Real Estate Prices and Overview
Median real estate prices in the City Center of St. Albans are $199,437, which is more expensive than 48.1% of the neighborhoods
in Vermont and 61.1% of the
neighborhoods in the U.S.
Average rental prices in St. Albans City Center are currently
$731, based on NeighborhoodScout's exclusive analysis. Rents here are currently lower in price then 45.4% of Vermont neighborhoods.
St. Albans City Center is a suburban neighborhood (based on population
density) located in St. Albans, Vermont.
Real estate in the City Center of St. Albans, VT is primarily made up of small (studio to two bedroom) to medium sized (three or four bedroom) single-family homes and small apartment buildings.
Most of the residential real estate is occupied by a mixture of owners and renters. Many of
the residences in the City Center neighborhood are relatively historic, built no later than 1939, and in some cases, quite a bit earlier. A number of residences were also built between 1940 and 1969.
In St. Albans City Center, the current vacancy rate is 1.7%,
which is a lower rate of vacancies than 93.2% of all neighborhoods
in the U.S. This means that the housing supply in St. Albans City Center
is very tight compared to the demand for property here.
Notable & Unique Neighborhood Characteristics
When you see a neighborhood for the first time, the most important thing
is often the way it looks, like its homes and its setting. Some places look
the same, but they only reveal their true character after living in them for
a while because they contain a unique mix of occupational or cultural groups.
This neighborhood is very unique in some important ways, according to
NeighborhoodScout's exclusive exploration and analysis.
Notable & Unique: Diversity
Did you know that the St. Albans City Center neighborhood has more
French Canadian and French ancestry people living in it than nearly
any neighborhood in America? It's true! In fact, 14.4% of
this neighborhood's residents have French Canadian ancestry and 17.6% have French ancestry.
The Neighbors: Income
How wealthy a neighborhood is, from very wealthy, to middle income, to low
income is very formative with regard to the personality and character of a
neighborhood. Equally important is the rate of people, particularly children,
who live below the federal poverty line. In some wealthy gated communities,
the areas immediately surrounding can have high rates of childhood poverty,
which indicates other social issues. NeighborhoodScout's analysis reveals
both aspects of income and poverty for this neighborhood.
The neighbors in the City Center neighborhood in St. Albans are middle-income, making it a moderate income neighborhood.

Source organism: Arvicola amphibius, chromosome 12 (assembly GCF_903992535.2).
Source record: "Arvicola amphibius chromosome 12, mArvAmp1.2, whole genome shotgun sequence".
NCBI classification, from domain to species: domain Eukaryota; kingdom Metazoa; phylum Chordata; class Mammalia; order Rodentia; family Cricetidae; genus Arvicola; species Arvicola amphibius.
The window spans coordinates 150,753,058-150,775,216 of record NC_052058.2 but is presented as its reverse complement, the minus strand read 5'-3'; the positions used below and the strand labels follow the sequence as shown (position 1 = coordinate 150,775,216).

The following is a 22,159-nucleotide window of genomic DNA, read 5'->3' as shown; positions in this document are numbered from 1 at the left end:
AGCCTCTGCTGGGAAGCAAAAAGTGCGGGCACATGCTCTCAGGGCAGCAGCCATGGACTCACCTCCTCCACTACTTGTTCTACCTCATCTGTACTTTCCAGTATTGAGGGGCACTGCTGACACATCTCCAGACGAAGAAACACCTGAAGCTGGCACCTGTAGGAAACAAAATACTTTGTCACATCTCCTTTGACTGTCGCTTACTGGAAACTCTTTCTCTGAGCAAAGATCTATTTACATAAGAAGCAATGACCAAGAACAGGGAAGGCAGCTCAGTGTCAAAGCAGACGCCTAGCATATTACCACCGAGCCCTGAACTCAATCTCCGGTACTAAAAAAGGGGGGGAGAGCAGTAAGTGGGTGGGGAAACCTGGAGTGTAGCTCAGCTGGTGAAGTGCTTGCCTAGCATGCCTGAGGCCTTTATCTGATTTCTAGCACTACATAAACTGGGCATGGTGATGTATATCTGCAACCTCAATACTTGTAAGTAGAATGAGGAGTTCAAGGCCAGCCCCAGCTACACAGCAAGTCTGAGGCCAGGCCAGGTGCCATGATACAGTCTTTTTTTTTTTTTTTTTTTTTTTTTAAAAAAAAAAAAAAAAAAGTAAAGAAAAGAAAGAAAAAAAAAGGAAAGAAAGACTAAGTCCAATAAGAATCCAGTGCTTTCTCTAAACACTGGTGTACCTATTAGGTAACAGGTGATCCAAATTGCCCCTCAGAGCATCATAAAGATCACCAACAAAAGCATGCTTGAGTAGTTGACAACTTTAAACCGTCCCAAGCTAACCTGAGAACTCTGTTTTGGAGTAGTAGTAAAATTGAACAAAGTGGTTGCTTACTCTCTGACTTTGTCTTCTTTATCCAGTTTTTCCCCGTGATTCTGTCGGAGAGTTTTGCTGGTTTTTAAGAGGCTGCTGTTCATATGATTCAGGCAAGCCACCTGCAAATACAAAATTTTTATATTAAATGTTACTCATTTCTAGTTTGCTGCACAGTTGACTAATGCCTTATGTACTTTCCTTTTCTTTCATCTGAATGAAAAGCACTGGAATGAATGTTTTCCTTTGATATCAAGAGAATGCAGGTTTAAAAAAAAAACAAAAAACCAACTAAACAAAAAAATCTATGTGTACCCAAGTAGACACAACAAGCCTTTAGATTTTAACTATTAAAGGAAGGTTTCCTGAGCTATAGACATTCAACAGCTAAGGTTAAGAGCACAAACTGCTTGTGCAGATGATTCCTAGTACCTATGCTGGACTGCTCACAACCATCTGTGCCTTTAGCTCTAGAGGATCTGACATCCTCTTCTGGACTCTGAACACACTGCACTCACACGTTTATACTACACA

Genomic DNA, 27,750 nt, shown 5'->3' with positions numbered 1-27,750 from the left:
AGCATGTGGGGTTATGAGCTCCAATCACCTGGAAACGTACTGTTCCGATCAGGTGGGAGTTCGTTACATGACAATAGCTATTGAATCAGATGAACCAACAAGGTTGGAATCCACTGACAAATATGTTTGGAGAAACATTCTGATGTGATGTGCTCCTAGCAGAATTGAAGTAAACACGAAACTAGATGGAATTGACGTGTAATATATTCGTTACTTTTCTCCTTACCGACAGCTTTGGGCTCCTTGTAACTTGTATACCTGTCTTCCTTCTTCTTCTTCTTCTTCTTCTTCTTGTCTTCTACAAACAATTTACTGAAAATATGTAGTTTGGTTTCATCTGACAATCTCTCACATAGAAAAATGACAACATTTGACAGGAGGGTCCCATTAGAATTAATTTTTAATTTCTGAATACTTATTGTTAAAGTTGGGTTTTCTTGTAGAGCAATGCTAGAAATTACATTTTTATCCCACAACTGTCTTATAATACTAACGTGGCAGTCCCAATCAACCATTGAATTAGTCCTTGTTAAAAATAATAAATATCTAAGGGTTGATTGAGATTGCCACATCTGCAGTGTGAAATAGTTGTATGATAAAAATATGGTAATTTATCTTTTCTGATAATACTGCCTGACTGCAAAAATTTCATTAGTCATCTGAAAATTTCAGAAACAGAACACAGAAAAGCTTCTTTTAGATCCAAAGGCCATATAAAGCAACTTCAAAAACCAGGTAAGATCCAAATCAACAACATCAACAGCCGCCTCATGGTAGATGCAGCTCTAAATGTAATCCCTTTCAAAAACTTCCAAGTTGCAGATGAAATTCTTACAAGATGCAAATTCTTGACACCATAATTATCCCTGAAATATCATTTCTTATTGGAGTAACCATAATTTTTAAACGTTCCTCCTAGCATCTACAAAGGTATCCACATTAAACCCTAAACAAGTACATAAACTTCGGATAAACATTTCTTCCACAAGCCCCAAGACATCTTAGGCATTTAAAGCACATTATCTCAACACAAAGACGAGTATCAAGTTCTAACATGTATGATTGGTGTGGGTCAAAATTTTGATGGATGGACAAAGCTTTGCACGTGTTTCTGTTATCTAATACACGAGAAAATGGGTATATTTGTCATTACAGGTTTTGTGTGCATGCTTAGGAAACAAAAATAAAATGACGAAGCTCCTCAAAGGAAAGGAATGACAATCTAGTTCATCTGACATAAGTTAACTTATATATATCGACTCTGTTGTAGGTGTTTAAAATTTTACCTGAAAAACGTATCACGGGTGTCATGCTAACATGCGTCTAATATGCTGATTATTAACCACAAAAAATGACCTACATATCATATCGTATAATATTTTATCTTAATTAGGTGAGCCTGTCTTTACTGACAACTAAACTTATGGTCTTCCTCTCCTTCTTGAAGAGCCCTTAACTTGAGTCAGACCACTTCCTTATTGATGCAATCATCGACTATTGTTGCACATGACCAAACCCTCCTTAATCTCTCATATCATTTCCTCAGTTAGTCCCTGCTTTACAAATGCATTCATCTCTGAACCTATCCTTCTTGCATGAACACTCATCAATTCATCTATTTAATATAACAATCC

NeighborhoodScout's exclusive analysis reveals that this neighborhood has
a higher income than 59.9% of the neighborhoods in America.
With 28.4% of the children here below the federal poverty
line, this neighborhood has a higher rate of childhood poverty than 71.3%
of U.S. neighborhoods.
The Neighbors: Occupations
The old saying "you are what you eat" is true. But it is also true that you
are what you do for a living. The types of occupations your neighbors have
shape their character, and together as a group, their collective occupations
shape the culture of a place.
In the St. Albans City Center neighborhood, 38.6%
of the working population is employed in executive, management, and professional occupations. The second most important occupational group in this neighborhood is
sales and service jobs, from major sales accounts, to working in fast food restaurants, with 22.8% of the residents employed.
Other residents here are employed in manufacturing and laborer occupations
(19.8%), and 18.8% in clerical, assistant, and tech support occupations.
The Neighbors: Ethnicity / Ancestry
Boston's Beacon Hill blue-blood streets, Brooklyn's Orthodox Jewish enclaves,
Los Angeles' Persian neighborhoods. Each has its own culture derived primarily
from the ancestries and culture of the residents who call these neighborhoods
home. Likewise, each neighborhood in America has its own culture – some more
unique than others – based on lifestyle, occupations, the types of households
– and importantly – on the ethnicities and ancestries of the people who live
in the neighborhood. Understanding where people came from, who their grandparents
or great-grandparents were, can help you understand how a neighborhood is today.
In the City Center neighborhood in St. Albans, VT, residents
most commonly identify their ethnicity or ancestry as French
(17.6%). There are also a number of people of French Canadian ancestry (14.4%) , and residents who report Irish roots (12.3%) , and some of the residents are also of English ancestry (9.0%) , along with some Italian ancestry residents (3.7%), among others.
The Neighbors: Languages
The most common language spoken in the St. Albans City Center
neighborhood is English, spoken by 97.1% of households.
Getting to Work
How you get to work – car, bus, train or other means – and how much of your
day it takes to do so is a large quality of life and financial issue. Especially
with gasoline prices rising and expected to continue doing so, the length and
means of one's commute can be a financial burden. Some neighborhoods are physically
located so that many residents have to drive in their own car, others are set
up so many walk to work, or can take a train, bus, or bike.
The greatest number of commuters in St. Albans City Center neighborhood spend
under 15 minutes commuting one-way to work (48.7% of working
residents), one of the shortest commutes across America.
Here most residents (81.2%) drive alone in a private automobile to get to work.
In addition, quite a number also carpool with coworkers, friends, or neighbors to get to work (11.3%) . In a neighborhood like this, as in most of the nation, many residents find owning
a car useful for getting to work.